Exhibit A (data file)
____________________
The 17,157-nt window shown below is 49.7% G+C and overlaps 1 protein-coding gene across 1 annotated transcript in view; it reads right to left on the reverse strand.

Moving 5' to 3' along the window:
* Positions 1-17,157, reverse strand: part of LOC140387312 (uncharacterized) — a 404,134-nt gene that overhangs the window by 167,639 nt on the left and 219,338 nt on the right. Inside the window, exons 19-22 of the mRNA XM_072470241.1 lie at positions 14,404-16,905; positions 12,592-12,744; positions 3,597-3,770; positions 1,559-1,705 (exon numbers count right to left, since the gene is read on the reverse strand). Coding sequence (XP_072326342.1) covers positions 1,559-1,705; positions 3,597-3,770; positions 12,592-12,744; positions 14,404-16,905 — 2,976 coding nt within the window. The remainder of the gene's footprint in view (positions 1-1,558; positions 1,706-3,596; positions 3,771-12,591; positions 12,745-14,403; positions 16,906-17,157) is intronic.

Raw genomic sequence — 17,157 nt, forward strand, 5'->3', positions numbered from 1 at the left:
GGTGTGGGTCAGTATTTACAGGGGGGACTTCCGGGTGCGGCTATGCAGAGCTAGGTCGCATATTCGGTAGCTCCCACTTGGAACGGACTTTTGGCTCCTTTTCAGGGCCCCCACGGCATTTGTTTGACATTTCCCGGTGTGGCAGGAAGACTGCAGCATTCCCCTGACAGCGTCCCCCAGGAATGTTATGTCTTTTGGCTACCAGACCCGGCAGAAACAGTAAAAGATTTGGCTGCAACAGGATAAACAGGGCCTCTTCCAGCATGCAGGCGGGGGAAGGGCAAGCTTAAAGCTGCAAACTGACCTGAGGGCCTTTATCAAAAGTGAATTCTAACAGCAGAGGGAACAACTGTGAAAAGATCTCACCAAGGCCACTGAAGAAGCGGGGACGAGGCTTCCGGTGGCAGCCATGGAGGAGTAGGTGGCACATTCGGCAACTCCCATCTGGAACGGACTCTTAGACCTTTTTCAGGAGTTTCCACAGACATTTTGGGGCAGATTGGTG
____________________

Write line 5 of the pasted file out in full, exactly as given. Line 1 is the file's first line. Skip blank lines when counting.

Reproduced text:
GGTGTGGGTCAGTATTTACAGGGGGGACTTCCGGGTGCGGCTATGCAGAGCTAGGTCGCATATTCGGTAGCTCCCACTTGGAACGGACTTTTGGCTCCTTTTCAGGGCCCCCACGGCATTTGTTTGACATTTCCCGGTGTGGCAGGAAGACTGCAGCATTCCCCTGACAGCGTCCCCCAGGAATGTTATGTCTTTTGGCTACCAGACCCGGCAGAAACAGTAAAAGATTTGGCTGCAACAGGATAAACAGGGCCTCTTCCAGCATGCAGGCGGGGGAAGGGCAAGCTTAAAGCTGCAAACTGACCTGAGGGCCTTTATCAAAAGTGAATTCTAACAGCAGAGGGAACAACTGTGAAAAGATCTCACCAAGGCCACTGAAGAAGCGGGGACGAGGCTTCCGGTGGCAGCCATGGAGGAGTAGGTGGCACATTCGGCAACTCCCATCTGGAACGGACTCTTAGACCTTTTTCAGGAGTTTCCACAGACATTTTGGGGCAGATTGGTG